Choosing the right staffing metrics (Toughest HR Question)

Look beyond cost per hire, time-to-fill equations
By Yaseen Hemeda
|Canadian HR Reporter|Last Updated: 01/28/2013

Question: What metrics should senior HR professionals use to evaluate the effectiveness of staffing systems?

Answer: Surprisingly, many organizations continue to rely on traditional, transactional staffing metrics that are relatively low-impact, such as cost per hire and time-to-fill. While there may be benefits to these metrics, they are increasingly viewed as ineffective in properly evaluating a staffing system.

Cost per hire, for example, focuses only on the upfront dollars — it does not look at the long-term costs associated with not hiring the most suitable candidate. And the time-to-fill metric does not take into consideration the long-term costs associated with turnover percentages and other recruitment costs that may be incurred from not hiring the right candidate. Both cost per hire and time-to-fill equations can show if an organization is able to find people quickly and cheaply, but not necessarily if the candidates are a good fit.

Incorporating other metrics

These two metrics should be complimented with other metrics that are specific, measurable and quantifiable so they can be benchmarked.

For instance, to measure quality of hire, employers may want to consider using the first-year resignation rate and 90-day turnover rate metrics provided by the HR Metrics Service, which is operated by the British Columbia Human Resources Management Association (BC HRMA) in partnership with the provincial HR associations in Alberta, Saskatchewan, Manitoba and Ontario.

Turnover metrics, when monitored regularly, can be poignant indicators of a number of different successes and challenges experienced by the HR function.

The 90-day involuntary turnover metric, for example, is quite valuable because if isolated by dismissals, it would be indicative of the recruitment processes’ ability to effectively screen candidates to ensure fit with the job, business unit and organization at large. When employees are dismissed shortly after joining an organization, this clearly reflects a flaw in the process.

In the same vein, if this metric is isolated by looking at layoffs, it could point to a deficiency in workforce planning and forecasting processes, as candidates were hired and, shortly thereafter, no longer needed. HR will need to make its own assessments about the metrics to track based on trends at its own organization.

Furthermore, it is important to consider metrics holistically. If you have an excellent time-to-fill metric but hiring managers are giving low ratings for candidate quality, then perhaps recruiters should spend more time communicating with managers and viewing them as the “customer” looking for these new recruits.

HR professionals need to take more ownership of and responsibility for the recruitment process to ensure the best candidates are hired, and not place the burden on line managers, even though they ultimately make the final hiring decision.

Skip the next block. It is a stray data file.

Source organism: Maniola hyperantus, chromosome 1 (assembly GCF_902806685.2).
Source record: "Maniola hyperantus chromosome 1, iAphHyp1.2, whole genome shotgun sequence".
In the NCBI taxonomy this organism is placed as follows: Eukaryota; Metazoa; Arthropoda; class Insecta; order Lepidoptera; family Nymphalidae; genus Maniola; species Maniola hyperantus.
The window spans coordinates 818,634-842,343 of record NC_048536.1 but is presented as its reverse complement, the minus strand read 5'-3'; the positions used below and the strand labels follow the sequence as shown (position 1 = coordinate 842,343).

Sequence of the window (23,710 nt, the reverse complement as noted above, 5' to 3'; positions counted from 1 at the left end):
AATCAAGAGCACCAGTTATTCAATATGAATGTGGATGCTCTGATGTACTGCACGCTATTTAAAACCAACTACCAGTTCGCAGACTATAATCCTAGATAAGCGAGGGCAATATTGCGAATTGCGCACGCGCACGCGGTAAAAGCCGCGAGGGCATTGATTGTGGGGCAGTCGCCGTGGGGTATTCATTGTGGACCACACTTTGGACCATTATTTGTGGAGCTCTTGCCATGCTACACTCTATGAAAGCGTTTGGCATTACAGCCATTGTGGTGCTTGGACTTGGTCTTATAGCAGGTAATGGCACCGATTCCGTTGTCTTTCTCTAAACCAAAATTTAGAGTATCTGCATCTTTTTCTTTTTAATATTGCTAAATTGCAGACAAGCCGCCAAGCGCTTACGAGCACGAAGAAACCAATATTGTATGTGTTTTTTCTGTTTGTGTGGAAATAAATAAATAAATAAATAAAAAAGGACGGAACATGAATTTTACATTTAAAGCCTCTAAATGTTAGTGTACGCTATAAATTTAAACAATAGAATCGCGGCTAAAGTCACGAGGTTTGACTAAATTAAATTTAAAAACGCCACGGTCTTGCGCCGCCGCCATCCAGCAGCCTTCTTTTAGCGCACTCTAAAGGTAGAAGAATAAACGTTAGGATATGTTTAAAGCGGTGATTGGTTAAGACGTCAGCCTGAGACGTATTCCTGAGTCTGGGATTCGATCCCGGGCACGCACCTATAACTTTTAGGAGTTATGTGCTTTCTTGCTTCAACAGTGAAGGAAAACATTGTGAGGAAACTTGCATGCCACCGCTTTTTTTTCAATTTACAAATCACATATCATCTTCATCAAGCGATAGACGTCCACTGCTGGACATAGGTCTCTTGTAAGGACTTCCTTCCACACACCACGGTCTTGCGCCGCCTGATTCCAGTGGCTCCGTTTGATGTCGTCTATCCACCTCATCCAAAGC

Although there are a plethora of metrics used to evaluate staffing effectiveness, it is more useful to focus on a few critical ones and consider each organization’s particular needs, objectives, policies, procedures and overall strategic direction. There isn’t a one-size-fits-all strategy to staffing metrics. What works for one organization may not work for another.

Organization’s have unique challenges so it is important to align these metrics with the overall business strategy. For example, if an employer has a mandate to improve its diversity climate, it would be crucial to consider the diversity hire ratio metric.

This will help the organization understand what percentage of employees hired externally self-identify as belonging to one of the four designated groups (women, Aboriginal Peoples, persons with disabilities and members of visible minorities).

Move towards standardization

There is plenty of subject matter expert commentary, opinion and analysis, as well as various blogs, that attempt to provide deeper insights into the best HR metrics. But there is still a lack of industry-wide standardization.

The accounting profession, for example, shares a common language across the profession through the application of Generally Accepted Accounting Principles (GAAP). Standardizing financial measures (such as current ratio always equals current assets divided by current liabilities) allows finance professionals to have an apples-to-apples comparison.

Unfortunately, the HR profession lags behind in establishing this type of metrics standardization. Formulas are often not equivalent among organizations, which makes benchmarking problematic.

In fairness, the HR Metrics Service is working towards greater standardization by creating a set of metrics for HR practitioners and sharing them openly with any employer that wishes to use them (as long as the metrics are not manipulated and are properly referenced).

The move towards standardization is a positive step and will enable HR professionals to compare and benchmark metrics across organizations and industries.

Yaseen Hemeda is a product writer for Consult Carswell. He can be reached at yaseen.hemeda@thomsonreuters.com or visit www.consultcarswell.com for more information.

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